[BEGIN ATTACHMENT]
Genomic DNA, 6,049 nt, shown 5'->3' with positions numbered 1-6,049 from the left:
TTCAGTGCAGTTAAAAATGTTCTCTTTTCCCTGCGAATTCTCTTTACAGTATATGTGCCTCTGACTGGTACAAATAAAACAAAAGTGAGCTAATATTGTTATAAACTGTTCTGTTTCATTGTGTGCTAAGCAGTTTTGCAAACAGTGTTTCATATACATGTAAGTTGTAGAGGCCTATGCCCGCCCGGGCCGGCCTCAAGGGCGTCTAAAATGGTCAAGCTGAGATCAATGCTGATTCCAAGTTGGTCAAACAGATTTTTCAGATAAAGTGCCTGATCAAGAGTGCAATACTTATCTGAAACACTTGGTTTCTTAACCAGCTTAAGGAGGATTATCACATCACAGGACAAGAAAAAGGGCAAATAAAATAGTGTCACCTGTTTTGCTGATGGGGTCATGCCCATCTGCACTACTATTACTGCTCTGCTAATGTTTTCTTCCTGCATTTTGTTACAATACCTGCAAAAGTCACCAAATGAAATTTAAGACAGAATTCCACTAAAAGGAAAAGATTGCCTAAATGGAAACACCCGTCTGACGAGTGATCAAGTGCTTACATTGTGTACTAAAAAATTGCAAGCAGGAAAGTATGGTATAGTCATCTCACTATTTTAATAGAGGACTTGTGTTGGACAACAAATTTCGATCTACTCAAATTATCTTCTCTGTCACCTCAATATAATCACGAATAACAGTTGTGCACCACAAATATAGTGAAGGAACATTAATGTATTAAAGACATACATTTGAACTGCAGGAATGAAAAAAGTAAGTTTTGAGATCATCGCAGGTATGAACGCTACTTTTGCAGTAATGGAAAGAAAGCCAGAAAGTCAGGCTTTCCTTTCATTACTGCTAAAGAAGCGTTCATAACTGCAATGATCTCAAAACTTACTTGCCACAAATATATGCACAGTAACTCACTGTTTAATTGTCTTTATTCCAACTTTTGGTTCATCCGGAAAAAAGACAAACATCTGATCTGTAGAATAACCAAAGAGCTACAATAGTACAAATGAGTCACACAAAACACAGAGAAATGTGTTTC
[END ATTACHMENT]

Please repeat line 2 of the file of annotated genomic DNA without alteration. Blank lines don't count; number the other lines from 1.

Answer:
TTCAGTGCAGTTAAAAATGTTCTCTTTTCCCTGCGAATTCTCTTTACAGTATATGTGCCTCTGACTGGTACAAATAAAACAAAAGTGAGCTAATATTGTTATAAACTGTTCTGTTTCATTGTGTGCTAAGCAGTTTTGCAAACAGTGTTTCATATACATGTAAGTTGTAGAGGCCTATGCCCGCCCGGGCCGGCCTCAAGGGCGTCTAAAATGGTCAAGCTGAGATCAATGCTGATTCCAAGTTGGTCAAACAGATTTTTCAGATAAAGTGCCTGATCAAGAGTGCAATACTTATCTGAAACACTTGGTTTCTTAACCAGCTTAAGGAGGATTATCACATCACAGGACAAGAAAAAGGGCAAATAAAATAGTGTCACCTGTTTTGCTGATGGGGTCATGCCCATCTGCACTACTATTACTGCTCTGCTAATGTTTTCTTCCTGCATTTTGTTACAATACCTGCAAAAGTCACCAAATGAAATTTAAGACAGAATTCCACTAAAAGGAAAAGATTGCCTAAATGGAAACACCCGTCTGACGAGTGATCAAGTGCTTACATTGTGTACTAAAAAATTGCAAGCAGGAAAGTATGGTATAGTCATCTCACTATTTTAATAGAGGACTTGTGTTGGACAACAAATTTCGATCTACTCAAATTATCTTCTCTGTCACCTCAATATAATCACGAATAACAGTTGTGCACCACAAATATAGTGAAGGAACATTAATGTATTAAAGACATACATTTGAACTGCAGGAATGAAAAAAGTAAGTTTTGAGATCATCGCAGGTATGAACGCTACTTTTGCAGTAATGGAAAGAAAGCCAGAAAGTCAGGCTTTCCTTTCATTACTGCTAAAGAAGCGTTCATAACTGCAATGATCTCAAAACTTACTTGCCACAAATATATGCACAGTAACTCACTGTTTAATTGTCTTTATTCCAACTTTTGGTTCATCCGGAAAAAAGACAAACATCTGATCTGTAGAATAACCAAAGAGCTACAATAGTACAAATGAGTCACACAAAACACAGAGAAATGTGTTTC